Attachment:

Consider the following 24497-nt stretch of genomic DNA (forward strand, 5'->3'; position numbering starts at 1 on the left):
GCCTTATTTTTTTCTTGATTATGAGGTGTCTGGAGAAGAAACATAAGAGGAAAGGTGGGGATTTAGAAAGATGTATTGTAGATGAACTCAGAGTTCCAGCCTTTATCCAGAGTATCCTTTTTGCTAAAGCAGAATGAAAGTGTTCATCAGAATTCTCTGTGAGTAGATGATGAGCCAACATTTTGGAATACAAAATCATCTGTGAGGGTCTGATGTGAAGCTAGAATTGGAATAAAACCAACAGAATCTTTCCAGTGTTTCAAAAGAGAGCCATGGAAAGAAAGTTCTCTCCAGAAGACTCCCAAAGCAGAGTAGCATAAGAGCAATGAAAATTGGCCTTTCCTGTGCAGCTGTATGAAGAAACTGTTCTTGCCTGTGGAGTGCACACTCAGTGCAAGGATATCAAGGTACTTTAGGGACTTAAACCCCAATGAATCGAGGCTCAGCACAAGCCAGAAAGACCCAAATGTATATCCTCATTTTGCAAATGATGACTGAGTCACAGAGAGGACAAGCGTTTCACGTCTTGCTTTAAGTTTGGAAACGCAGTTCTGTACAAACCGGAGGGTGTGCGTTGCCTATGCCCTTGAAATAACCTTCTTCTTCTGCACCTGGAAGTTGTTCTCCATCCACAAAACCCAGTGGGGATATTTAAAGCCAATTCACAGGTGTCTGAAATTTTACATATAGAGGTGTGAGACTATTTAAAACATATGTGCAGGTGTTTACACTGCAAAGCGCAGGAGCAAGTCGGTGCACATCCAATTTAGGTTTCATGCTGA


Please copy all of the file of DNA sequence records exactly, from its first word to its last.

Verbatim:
Consider the following 24497-nt stretch of genomic DNA (forward strand, 5'->3'; position numbering starts at 1 on the left):
GCCTTATTTTTTTCTTGATTATGAGGTGTCTGGAGAAGAAACATAAGAGGAAAGGTGGGGATTTAGAAAGATGTATTGTAGATGAACTCAGAGTTCCAGCCTTTATCCAGAGTATCCTTTTTGCTAAAGCAGAATGAAAGTGTTCATCAGAATTCTCTGTGAGTAGATGATGAGCCAACATTTTGGAATACAAAATCATCTGTGAGGGTCTGATGTGAAGCTAGAATTGGAATAAAACCAACAGAATCTTTCCAGTGTTTCAAAAGAGAGCCATGGAAAGAAAGTTCTCTCCAGAAGACTCCCAAAGCAGAGTAGCATAAGAGCAATGAAAATTGGCCTTTCCTGTGCAGCTGTATGAAGAAACTGTTCTTGCCTGTGGAGTGCACACTCAGTGCAAGGATATCAAGGTACTTTAGGGACTTAAACCCCAATGAATCGAGGCTCAGCACAAGCCAGAAAGACCCAAATGTATATCCTCATTTTGCAAATGATGACTGAGTCACAGAGAGGACAAGCGTTTCACGTCTTGCTTTAAGTTTGGAAACGCAGTTCTGTACAAACCGGAGGGTGTGCGTTGCCTATGCCCTTGAAATAACCTTCTTCTTCTGCACCTGGAAGTTGTTCTCCATCCACAAAACCCAGTGGGGATATTTAAAGCCAATTCACAGGTGTCTGAAATTTTACATATAGAGGTGTGAGACTATTTAAAACATATGTGCAGGTGTTTACACTGCAAAGCGCAGGAGCAAGTCGGTGCACATCCAATTTAGGTTTCATGCTGA